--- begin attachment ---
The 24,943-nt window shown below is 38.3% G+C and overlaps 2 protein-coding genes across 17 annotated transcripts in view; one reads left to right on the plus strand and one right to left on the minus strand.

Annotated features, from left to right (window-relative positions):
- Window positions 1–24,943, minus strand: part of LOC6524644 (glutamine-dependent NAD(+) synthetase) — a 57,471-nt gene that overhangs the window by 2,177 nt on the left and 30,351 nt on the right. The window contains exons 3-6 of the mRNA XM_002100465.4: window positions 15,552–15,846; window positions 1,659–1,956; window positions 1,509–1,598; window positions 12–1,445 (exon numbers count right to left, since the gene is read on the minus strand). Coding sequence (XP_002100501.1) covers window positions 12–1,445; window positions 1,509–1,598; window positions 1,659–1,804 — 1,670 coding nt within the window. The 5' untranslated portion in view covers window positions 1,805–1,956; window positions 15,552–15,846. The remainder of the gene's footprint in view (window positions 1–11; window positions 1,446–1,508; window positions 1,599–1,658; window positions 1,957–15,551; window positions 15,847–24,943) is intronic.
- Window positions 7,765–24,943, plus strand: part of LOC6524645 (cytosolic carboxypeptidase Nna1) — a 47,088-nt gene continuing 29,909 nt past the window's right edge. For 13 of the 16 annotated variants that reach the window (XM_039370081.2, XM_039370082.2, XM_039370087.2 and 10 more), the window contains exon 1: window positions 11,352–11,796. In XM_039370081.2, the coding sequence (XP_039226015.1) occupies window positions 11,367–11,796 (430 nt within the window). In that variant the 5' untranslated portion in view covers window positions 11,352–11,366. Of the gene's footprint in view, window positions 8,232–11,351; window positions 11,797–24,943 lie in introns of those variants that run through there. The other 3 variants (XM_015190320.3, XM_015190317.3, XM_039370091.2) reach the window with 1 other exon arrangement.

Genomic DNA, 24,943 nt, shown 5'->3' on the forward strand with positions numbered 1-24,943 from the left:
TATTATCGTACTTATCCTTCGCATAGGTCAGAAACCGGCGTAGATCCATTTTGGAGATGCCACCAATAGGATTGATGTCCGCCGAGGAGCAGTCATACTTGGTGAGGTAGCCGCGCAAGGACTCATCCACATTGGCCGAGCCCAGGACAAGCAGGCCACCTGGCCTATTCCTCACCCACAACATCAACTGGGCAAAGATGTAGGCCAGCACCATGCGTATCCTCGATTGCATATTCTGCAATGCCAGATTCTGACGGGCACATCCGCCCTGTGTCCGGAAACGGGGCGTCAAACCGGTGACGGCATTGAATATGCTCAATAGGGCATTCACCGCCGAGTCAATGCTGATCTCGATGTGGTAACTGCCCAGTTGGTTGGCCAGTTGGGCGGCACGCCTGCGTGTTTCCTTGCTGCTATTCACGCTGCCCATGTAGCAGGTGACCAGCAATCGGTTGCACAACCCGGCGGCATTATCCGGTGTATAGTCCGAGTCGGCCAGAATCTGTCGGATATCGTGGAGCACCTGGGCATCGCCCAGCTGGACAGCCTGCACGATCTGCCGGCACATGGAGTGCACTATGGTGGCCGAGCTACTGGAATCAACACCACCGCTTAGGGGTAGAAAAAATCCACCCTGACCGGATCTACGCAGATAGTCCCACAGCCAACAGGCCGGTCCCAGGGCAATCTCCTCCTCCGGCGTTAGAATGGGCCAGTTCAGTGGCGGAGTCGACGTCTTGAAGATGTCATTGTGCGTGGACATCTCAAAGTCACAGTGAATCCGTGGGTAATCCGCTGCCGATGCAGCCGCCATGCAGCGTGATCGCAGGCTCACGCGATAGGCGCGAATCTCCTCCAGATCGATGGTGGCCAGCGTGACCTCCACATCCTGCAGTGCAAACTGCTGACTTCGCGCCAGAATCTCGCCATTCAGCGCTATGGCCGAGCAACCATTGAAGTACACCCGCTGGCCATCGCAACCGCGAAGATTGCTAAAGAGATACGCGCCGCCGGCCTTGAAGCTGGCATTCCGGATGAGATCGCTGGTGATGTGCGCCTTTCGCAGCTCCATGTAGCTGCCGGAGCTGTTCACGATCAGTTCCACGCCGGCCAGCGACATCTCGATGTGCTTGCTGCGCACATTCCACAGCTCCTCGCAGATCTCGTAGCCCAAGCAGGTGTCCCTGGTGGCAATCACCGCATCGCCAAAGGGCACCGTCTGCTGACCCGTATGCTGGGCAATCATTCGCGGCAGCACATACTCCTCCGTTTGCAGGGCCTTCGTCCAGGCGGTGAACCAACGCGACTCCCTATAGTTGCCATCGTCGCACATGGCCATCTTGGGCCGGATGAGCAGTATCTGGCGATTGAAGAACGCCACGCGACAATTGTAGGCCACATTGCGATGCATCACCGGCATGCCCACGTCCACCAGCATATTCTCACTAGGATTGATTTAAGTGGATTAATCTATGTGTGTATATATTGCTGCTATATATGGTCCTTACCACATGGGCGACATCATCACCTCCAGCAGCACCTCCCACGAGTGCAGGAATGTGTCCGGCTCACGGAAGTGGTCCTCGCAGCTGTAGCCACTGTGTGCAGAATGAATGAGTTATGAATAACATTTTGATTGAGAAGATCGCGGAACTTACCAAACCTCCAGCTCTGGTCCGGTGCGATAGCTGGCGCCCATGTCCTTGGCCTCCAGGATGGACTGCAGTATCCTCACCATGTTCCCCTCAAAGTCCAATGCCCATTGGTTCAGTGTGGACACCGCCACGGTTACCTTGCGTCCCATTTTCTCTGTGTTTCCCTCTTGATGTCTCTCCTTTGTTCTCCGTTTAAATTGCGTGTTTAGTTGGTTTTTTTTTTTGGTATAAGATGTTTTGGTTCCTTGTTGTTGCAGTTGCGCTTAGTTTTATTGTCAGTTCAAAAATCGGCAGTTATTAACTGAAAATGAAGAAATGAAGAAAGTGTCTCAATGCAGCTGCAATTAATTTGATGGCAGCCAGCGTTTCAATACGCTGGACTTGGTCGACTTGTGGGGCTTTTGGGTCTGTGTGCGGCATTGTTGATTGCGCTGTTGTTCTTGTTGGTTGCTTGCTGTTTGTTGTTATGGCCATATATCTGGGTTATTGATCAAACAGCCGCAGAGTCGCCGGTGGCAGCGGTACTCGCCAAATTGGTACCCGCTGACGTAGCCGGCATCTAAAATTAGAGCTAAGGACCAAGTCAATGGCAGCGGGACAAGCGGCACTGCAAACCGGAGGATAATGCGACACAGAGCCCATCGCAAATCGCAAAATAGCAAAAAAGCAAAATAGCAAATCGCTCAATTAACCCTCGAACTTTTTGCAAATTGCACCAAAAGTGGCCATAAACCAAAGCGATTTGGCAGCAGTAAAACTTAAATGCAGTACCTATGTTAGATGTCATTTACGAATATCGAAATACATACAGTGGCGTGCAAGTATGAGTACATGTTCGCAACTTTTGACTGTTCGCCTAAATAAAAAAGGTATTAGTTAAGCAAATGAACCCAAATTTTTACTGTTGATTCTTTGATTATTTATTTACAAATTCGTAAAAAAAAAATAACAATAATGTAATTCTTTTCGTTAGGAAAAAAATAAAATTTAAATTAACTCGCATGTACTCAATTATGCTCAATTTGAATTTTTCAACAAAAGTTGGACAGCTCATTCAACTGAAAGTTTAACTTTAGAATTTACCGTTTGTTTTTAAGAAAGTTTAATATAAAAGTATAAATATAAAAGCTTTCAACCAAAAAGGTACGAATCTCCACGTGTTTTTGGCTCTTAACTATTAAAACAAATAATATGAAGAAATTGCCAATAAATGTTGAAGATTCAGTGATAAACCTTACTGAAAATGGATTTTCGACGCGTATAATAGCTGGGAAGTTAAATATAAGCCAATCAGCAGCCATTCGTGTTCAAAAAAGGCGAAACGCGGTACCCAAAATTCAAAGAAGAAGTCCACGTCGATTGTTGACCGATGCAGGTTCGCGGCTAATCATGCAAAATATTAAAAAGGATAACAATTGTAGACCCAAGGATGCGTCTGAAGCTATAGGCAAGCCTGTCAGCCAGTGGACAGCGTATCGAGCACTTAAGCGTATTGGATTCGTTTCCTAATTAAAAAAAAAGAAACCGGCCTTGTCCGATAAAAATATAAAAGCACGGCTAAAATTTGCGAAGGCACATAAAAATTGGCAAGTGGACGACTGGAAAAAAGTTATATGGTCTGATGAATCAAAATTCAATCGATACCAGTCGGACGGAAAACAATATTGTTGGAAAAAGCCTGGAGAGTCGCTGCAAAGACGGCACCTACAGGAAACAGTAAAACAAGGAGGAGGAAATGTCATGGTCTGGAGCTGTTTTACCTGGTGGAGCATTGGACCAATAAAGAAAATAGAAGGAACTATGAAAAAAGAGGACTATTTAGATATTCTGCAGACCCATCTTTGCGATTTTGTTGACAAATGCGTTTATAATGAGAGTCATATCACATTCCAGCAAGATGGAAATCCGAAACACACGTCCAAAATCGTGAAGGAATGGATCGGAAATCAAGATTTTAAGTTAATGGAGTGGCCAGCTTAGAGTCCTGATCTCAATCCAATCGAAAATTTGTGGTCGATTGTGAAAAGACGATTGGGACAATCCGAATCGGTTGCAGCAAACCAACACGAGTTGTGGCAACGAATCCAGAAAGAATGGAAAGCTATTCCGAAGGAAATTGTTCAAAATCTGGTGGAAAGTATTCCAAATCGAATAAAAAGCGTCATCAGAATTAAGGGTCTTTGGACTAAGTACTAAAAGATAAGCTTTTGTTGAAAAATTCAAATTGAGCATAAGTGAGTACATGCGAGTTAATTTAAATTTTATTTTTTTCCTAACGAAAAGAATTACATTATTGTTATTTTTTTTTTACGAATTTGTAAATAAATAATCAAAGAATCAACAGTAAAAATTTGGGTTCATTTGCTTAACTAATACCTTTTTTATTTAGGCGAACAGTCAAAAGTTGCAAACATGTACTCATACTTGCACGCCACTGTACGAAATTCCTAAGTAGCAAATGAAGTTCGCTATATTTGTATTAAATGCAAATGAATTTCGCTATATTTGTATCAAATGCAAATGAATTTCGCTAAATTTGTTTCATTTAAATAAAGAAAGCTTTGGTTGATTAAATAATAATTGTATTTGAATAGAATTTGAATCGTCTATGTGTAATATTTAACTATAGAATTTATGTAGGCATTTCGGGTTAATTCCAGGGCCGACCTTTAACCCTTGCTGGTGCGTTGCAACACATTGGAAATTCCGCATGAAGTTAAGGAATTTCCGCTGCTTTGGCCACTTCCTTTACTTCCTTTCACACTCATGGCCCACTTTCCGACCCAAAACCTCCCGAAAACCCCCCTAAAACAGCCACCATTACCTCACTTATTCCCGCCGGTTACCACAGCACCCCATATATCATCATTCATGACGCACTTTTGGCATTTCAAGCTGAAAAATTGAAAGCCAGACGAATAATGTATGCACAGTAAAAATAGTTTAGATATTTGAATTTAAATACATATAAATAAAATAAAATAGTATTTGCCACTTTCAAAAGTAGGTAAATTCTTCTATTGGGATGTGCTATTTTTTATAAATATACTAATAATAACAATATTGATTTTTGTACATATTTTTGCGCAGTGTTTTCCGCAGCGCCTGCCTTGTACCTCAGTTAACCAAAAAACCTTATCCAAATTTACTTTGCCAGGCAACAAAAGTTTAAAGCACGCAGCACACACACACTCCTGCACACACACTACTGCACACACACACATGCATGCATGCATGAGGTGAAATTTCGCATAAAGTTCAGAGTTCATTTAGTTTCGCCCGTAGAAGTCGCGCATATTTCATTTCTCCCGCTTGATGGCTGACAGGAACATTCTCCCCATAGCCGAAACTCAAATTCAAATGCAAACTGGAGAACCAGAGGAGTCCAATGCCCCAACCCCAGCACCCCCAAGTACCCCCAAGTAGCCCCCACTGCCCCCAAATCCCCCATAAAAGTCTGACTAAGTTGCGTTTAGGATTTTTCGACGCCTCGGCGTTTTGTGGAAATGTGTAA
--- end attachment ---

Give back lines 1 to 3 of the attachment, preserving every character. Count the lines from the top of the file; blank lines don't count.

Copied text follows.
The 24,943-nt window shown below is 38.3% G+C and overlaps 2 protein-coding genes across 17 annotated transcripts in view; one reads left to right on the plus strand and one right to left on the minus strand.

Annotated features, from left to right (window-relative positions):
- Window positions 1–24,943, minus strand: part of LOC6524644 (glutamine-dependent NAD(+) synthetase) — a 57,471-nt gene that overhangs the window by 2,177 nt on the left and 30,351 nt on the right. The window contains exons 3-6 of the mRNA XM_002100465.4: window positions 15,552–15,846; window positions 1,659–1,956; window positions 1,509–1,598; window positions 12–1,445 (exon numbers count right to left, since the gene is read on the minus strand). Coding sequence (XP_002100501.1) covers window positions 12–1,445; window positions 1,509–1,598; window positions 1,659–1,804 — 1,670 coding nt within the window. The 5' untranslated portion in view covers window positions 1,805–1,956; window positions 15,552–15,846. The remainder of the gene's footprint in view (window positions 1–11; window positions 1,446–1,508; window positions 1,599–1,658; window positions 1,957–15,551; window positions 15,847–24,943) is intronic.